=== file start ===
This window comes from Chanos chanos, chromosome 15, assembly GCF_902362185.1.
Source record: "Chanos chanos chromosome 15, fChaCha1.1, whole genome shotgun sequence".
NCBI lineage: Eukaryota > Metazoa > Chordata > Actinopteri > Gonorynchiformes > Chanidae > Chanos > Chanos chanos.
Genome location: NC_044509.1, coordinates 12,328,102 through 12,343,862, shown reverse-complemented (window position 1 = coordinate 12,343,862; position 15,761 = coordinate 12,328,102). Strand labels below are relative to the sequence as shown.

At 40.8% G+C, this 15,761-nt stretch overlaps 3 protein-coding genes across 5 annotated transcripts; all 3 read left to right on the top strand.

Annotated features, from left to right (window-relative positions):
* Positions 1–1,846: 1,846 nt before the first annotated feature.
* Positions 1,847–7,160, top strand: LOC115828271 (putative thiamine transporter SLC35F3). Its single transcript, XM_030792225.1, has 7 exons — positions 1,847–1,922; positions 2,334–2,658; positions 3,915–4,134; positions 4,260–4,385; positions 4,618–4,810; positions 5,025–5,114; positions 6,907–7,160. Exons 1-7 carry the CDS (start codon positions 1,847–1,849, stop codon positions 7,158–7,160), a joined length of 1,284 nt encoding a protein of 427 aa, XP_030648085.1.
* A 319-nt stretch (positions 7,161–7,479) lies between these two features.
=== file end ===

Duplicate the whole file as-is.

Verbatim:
This window comes from Chanos chanos, chromosome 15, assembly GCF_902362185.1.
Source record: "Chanos chanos chromosome 15, fChaCha1.1, whole genome shotgun sequence".
NCBI lineage: Eukaryota > Metazoa > Chordata > Actinopteri > Gonorynchiformes > Chanidae > Chanos > Chanos chanos.
Genome location: NC_044509.1, coordinates 12,328,102 through 12,343,862, shown reverse-complemented (window position 1 = coordinate 12,343,862; position 15,761 = coordinate 12,328,102). Strand labels below are relative to the sequence as shown.

At 40.8% G+C, this 15,761-nt stretch overlaps 3 protein-coding genes across 5 annotated transcripts; all 3 read left to right on the top strand.

Annotated features, from left to right (window-relative positions):
* Positions 1–1,846: 1,846 nt before the first annotated feature.
* Positions 1,847–7,160, top strand: LOC115828271 (putative thiamine transporter SLC35F3). Its single transcript, XM_030792225.1, has 7 exons — positions 1,847–1,922; positions 2,334–2,658; positions 3,915–4,134; positions 4,260–4,385; positions 4,618–4,810; positions 5,025–5,114; positions 6,907–7,160. Exons 1-7 carry the CDS (start codon positions 1,847–1,849, stop codon positions 7,158–7,160), a joined length of 1,284 nt encoding a protein of 427 aa, XP_030648085.1.
* A 319-nt stretch (positions 7,161–7,479) lies between these two features.